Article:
Date set for Pat Hickey’s trial in Brazil over alleged ticket touting

Former OCI president facing charges of theft, tax evasion and money-laundering

Pat Hickey: trial set to begin in November

Pat Hickey: trial set to begin in November


A court in Rio de Janeiro has set a date in November for the start of Pat Hickey’s trial on charges related to alleged ticket touting at the Rio Olympic games.

He faces charges of theft, tax evasion, money-laundering and criminal association after hundreds of tickets to Olympic events were seized by police.

The trial is due to begin on November 29th, almost a year after Mr Hickey left Brazil.

Mr Hickey, the former Olympic Council of Ireland president, had initially been ordered to remain in Brazil upon his release from prison following his arrest during last year’s Olympic Games. He was later given permission to return to Ireland last Christmas, on medical grounds, and on payment of a bail bond of 1.5 million Brazilian real (€400,000).

Prosecutor Marcos Kac said last week that if Mr Hickey did not return to Brazil for his trial, his bond would be retained locally.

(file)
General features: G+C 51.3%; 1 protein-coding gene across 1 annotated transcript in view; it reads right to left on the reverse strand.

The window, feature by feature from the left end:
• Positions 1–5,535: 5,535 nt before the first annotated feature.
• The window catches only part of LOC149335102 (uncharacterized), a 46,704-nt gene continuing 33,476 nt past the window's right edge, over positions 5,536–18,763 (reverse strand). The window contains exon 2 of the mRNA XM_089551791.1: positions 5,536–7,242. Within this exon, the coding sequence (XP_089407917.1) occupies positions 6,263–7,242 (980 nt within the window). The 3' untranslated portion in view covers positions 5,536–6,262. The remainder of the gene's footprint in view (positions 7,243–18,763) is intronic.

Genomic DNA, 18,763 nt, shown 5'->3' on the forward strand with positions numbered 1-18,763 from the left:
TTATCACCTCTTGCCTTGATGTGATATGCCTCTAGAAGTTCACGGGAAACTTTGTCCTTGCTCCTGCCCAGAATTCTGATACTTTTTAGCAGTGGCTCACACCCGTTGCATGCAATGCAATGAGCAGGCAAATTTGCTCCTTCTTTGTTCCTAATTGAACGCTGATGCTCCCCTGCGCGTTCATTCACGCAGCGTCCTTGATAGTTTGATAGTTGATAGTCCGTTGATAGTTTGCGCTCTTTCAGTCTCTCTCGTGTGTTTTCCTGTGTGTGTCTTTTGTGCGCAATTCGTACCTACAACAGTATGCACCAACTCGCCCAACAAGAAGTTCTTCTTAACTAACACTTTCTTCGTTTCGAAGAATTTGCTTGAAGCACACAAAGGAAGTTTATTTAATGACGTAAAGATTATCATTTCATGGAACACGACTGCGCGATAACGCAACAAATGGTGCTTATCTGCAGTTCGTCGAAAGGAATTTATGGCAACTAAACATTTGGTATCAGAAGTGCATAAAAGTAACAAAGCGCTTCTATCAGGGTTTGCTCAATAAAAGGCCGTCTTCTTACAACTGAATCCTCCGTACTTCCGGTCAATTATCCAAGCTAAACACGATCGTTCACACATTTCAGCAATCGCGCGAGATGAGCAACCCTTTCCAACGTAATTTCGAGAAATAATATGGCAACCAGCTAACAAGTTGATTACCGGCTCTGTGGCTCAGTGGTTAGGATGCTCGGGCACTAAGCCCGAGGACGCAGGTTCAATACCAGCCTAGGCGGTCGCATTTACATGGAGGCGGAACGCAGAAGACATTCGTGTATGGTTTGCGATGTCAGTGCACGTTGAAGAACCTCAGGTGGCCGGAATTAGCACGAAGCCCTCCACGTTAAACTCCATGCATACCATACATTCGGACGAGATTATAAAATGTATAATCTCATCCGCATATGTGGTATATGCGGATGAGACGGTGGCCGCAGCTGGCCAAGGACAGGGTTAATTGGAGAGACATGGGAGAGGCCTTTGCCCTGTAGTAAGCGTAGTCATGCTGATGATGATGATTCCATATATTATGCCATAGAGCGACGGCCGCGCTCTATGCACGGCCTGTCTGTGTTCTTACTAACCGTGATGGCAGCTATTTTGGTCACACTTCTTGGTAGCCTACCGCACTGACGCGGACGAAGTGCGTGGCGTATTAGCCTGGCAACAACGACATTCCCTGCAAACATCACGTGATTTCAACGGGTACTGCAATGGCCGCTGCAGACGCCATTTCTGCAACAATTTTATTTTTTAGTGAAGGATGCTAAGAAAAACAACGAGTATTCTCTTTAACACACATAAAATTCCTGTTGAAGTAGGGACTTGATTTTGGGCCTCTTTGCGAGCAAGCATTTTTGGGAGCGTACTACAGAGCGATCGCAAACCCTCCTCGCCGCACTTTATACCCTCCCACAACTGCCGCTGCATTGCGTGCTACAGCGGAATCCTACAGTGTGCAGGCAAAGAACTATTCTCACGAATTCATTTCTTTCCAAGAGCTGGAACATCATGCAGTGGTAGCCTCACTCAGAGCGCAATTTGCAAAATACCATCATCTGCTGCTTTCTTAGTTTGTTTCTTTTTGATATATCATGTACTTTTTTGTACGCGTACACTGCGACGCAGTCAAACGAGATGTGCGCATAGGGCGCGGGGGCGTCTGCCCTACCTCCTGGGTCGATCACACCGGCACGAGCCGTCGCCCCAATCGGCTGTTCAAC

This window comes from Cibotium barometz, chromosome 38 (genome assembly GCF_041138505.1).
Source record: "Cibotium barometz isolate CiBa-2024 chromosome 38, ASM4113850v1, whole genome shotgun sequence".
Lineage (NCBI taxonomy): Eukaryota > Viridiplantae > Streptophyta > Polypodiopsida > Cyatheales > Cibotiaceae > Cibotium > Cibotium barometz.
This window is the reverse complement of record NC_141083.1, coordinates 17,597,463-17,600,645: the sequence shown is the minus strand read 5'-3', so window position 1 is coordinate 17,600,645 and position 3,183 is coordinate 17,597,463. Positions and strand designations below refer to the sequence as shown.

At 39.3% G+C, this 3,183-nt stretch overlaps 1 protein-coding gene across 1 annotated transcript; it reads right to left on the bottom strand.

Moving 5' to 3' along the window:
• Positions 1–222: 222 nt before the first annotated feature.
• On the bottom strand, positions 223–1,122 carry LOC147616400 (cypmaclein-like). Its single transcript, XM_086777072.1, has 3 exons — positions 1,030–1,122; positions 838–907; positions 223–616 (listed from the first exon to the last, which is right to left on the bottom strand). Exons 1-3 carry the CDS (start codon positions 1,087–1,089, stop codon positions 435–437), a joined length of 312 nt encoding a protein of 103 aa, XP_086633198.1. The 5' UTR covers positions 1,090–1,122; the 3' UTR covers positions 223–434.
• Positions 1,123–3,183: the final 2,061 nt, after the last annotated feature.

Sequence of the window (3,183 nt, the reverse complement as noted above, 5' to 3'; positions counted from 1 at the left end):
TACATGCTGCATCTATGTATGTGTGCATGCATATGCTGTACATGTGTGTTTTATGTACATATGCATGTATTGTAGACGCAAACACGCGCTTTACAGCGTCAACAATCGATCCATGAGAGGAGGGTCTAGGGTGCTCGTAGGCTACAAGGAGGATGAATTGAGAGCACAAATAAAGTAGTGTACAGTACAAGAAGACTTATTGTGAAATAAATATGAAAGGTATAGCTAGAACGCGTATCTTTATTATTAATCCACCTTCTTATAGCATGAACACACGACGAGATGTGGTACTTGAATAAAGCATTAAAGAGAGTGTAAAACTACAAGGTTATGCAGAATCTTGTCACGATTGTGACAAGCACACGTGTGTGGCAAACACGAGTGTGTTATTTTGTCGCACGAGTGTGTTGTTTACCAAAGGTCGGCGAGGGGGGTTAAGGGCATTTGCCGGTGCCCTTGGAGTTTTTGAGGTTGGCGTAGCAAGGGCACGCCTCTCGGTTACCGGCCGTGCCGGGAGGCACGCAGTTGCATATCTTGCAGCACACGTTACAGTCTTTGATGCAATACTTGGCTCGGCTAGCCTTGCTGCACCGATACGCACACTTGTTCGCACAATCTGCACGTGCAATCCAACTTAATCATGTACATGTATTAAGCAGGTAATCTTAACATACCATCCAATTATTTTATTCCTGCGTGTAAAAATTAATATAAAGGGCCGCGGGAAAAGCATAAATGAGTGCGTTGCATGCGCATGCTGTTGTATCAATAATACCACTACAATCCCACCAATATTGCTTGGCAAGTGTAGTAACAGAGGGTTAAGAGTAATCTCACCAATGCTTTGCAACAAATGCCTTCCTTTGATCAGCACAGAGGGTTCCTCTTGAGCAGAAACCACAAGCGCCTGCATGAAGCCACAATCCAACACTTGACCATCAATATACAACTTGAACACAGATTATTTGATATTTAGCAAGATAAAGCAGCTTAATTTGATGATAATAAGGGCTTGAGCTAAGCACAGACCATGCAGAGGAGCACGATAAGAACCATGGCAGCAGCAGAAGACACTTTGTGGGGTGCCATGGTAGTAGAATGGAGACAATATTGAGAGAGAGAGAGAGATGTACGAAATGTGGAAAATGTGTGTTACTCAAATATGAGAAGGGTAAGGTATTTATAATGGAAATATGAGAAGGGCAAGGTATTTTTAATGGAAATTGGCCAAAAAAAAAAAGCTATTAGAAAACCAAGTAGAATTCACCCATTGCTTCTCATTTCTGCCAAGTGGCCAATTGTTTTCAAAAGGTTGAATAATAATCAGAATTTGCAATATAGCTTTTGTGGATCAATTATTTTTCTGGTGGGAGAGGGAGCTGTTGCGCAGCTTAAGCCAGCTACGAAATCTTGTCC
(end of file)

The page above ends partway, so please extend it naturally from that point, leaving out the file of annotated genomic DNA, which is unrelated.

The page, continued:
In a statement on the Rio de Janeiro courts system website setting the date of the trial, Justice Guilherme Schilling Duarte said only Mr Hickey and Kevin Mallon have so far responded to criminal accusations relating to the ticket touting controversy. Both proclaim their innocence.

Police in Brazil said they found Mr Mallon, from Dublin, in possession of hundreds of tickets for Olympic events, including the opening and closing ceremonies.

Mr Mallon was later charged with ambush marketing, ticket touting, tax evasion, criminal association, and larceny. His company THG was not authorised to sell tickets for Olympics, police said.

Brazilian woman Barbara Carnieri, who was arrested alongside Mr Mallon, has not responded, and is thought to no longer be in Brazil.

Other defendants, originally listed in the Hickey case, have been summoned in a separate and ongoing criminal process.

It is understood Mr Hickey’s legal team will seek to give evidence via video link from Ireland.

Legal advice given to the former OCI president by his Brazilian legal team has claimed his presence is not required in Brazil and the trial can proceed without him being present.

The advice given by Arthur Lavigne Associates in Brazil suggests Mr Hickey could face a maximum 44 years in prison if found guilty of all charges in Brazil.

However Mr Kac last week rejected this assertion.

He also last week said video conferencing is possible during Brazil cases, but that this is not what Mr Hickey had agreed to when he signed his bail agreement that allowed him to go home.